previous next

And when, after this, Aemilianus said,—But, my good friend Masurius, I myself, often, being a lover of music, turn my thoughts to the instrument which is called the magadis, and cannot decide whether I am to think that it was a species of flute or some kind of harp. For that sweetest of poets, Anacreon, says somewhere or other—
I hold my magadis and sing,
Striking loud the twentieth string,
Leucaspis, as the rapid hour
Leads you to youth's and beauty's flower.
But Ion of Chios, in his Omphale, speaks of it as if it were a species of flute, in the following words—
And let the Lydian flute, the magadis,
Breathe its sweet sounds, and lead the tuneful song.
And Aristarchus the grammarian, (a man whom Panætius the Rhodian philosopher used to call the Prophet, because he [p. 1013] could so easily divine the meanings of poem ,) when explaining this verse, affirms that the magadis was a kind of flute: though Aristoxenus does not say so either in his treatise on the Flute-players or in that on Flutes and other Musical Instruments; nor does Archestratus either,—and he also wrote two books on Flute-players; nor has Pyrrhander said so in his work on Flute-players; nor Phillis the Delian, —for he also wrote a treatise on Flute-players and so did Euphranor. But Tryphon, in the second book of his essay on Names, speaks thus—“The flute called magadis.” And in another place he says—"The magadis gives a shrill and deep tone at the same time, as Anaxandrides inti- mates in his Man fighting in heavy Armour, were we find the line—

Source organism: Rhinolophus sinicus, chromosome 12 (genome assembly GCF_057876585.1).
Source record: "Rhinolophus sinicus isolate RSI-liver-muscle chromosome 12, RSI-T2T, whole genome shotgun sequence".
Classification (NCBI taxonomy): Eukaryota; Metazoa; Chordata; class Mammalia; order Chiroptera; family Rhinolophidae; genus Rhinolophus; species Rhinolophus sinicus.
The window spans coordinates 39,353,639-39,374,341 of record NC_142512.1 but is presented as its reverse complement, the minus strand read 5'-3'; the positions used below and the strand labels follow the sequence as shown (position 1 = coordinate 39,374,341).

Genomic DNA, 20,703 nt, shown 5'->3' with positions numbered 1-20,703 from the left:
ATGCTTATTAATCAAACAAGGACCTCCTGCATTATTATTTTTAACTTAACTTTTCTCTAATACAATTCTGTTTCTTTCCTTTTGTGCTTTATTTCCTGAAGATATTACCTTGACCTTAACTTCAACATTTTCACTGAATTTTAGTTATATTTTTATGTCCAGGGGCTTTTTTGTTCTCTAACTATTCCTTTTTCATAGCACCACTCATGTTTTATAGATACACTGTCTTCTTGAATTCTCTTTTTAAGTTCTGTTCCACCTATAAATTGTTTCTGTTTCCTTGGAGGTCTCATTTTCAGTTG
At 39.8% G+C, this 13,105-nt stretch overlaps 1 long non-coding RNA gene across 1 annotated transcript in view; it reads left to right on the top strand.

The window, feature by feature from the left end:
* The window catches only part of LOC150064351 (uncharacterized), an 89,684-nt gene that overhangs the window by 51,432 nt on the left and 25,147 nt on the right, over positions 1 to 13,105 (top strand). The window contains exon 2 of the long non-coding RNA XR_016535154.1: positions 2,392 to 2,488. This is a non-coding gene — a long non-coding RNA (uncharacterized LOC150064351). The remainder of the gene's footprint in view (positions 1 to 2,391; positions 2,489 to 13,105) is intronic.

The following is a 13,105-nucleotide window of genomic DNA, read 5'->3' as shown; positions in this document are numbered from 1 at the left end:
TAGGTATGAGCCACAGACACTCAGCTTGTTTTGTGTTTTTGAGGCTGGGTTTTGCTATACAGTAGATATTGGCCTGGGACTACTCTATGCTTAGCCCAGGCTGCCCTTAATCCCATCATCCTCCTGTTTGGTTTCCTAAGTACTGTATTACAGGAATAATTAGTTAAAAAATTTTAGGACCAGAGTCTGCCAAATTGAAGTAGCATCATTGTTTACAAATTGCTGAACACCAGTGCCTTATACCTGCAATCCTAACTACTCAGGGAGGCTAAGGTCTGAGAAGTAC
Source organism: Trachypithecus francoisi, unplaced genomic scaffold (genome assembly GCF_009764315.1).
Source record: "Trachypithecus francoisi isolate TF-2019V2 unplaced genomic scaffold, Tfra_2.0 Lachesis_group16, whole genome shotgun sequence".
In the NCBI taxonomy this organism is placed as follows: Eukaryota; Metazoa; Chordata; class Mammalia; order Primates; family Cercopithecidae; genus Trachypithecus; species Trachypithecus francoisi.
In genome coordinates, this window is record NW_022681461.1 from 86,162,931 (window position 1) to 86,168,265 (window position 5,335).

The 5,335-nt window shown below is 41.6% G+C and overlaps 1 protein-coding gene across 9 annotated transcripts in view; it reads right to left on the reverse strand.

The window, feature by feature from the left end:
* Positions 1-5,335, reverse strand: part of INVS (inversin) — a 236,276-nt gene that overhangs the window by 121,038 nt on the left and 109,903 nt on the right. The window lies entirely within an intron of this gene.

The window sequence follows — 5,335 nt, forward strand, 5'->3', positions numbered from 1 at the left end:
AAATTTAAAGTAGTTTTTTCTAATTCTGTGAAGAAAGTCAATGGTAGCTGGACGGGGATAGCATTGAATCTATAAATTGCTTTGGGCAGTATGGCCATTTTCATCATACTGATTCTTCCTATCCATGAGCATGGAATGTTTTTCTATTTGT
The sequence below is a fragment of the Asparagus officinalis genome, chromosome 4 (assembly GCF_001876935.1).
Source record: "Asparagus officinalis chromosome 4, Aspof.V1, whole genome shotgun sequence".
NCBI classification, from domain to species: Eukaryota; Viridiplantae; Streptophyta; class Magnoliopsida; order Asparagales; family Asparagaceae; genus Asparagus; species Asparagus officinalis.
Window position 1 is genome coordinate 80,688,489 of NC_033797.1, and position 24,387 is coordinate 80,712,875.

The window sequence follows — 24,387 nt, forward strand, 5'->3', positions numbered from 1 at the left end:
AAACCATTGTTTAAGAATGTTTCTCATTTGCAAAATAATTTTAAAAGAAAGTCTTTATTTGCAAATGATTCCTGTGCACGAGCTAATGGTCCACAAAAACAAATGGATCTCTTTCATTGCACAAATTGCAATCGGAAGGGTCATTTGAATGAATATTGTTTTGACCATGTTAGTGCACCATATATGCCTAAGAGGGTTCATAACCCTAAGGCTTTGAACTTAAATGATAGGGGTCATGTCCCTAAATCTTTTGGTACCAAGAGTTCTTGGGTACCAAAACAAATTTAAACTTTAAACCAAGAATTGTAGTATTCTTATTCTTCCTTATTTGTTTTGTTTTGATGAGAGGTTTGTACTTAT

I will speak to you like a magadis,
In soft and powerful sounds at the same time.
And, my dear Masurius, there is no one else except you who can solve this difficulty for me.

Creative Commons License
This work is licensed under a Creative Commons Attribution-ShareAlike 3.0 United States License.

An XML version of this text is available for download, with the additional restriction that you offer Perseus any modifications you make. Perseus provides credit for all accepted changes, storing new additions in a versioning system.

load focus Greek (Charles Burton Gulick, 1927)
load focus Greek (Kaibel)
hide Display Preferences
Greek Display:
Arabic Display:
View by Default:
Browse Bar: